Gaslight, Gatekeep, Girltism
The research on autism at all is limited, even more so the manifestations of it in girls versus boys. The experts have been a bit busy undoing prejudicial research, taking Nazis out of the DSMs, trying to convince people that eugenics are, in fact, bad. They’ve only just started scratching the surface of autism in girls and the prospect of the findings to come are exciting. But until then, we’re left with my Health Issue Hot Takes™ informed by a lifelong practice of misandry. But! I am not an expert. And I will never purport to be one, though being a wise, learned ‘tism wizard sounds sick. I’m not trying to get the big bosses’ inboxes flooded with people trying to cancel me because of my reckons on patriarchy and socialisation.
What I will say is this: we cannot be saying that self-diagnosis isn’t valid when autism in girls is so vastly under researched and goes undiagnosed because of how unfamiliar the symptoms are, both to professionals and regular people (like parents) whose only identifiers are the most stereotypical of symptoms. How can we tell women, particularly the older (and further away from a typical age of diagnosis) they get, that they must get their neurological struggles ratified by a doctor when we can’t even get them to investigate our physical pain? Diagnosis is lengthy, expensive, and inaccessible for most individuals and families, and even starting what is already a difficult process is out of reach for those who are mistrustful of the healthcare system, and have good reason to be.
Our whole lives people have mistaken my brother and I for twins. They see right past the entire foot of height difference, the three year age gap—that is how similarly we look and act. Our biggest passions are ones that we share, our most obsessive antics will always be done together. Books for me, DnD for him, video games together, and so on. This is how we have always been, and still are. The only difference in our behaviour that I see is the way it was handled by others; my brother was diagnosed as a toddler, I’m not sure it has clicked for anyone except me that we share the same genetics. I think when you have a sibling, especially an older sibling, you want to focus and emphasise to others the ways you are different, to not be labelled as “so-and-so’s sister”. Gender deals girls a hand we don’t deserve, and it’s important to see it for what it is, rather than confusing it for being undeserving of help.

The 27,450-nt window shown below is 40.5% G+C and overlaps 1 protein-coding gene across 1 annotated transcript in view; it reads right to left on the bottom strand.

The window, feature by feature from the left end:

Congrats! Welcome to the club.
In my well-researched interviews of fellow autistics (asking my flatmates at dinner, polls on my Close Friends story) there was a common thread running through their reasoning why self-diagnosis is ok:
Even if you are not autistic, if that label is helping you manage symptoms you are struggling with, then why should that be bad?
This was unanimous across people with and without formal diagnosis, across all parts of the spectrum. The realisation that it’s not that serious, and doing whatever will help you, is good. Whether it’s the first step to seeking further help, or that’s as far as you go. No one is making autism a part of their identity as a malicious act, or for fun. There is no reason to, because would I take it all away if I could?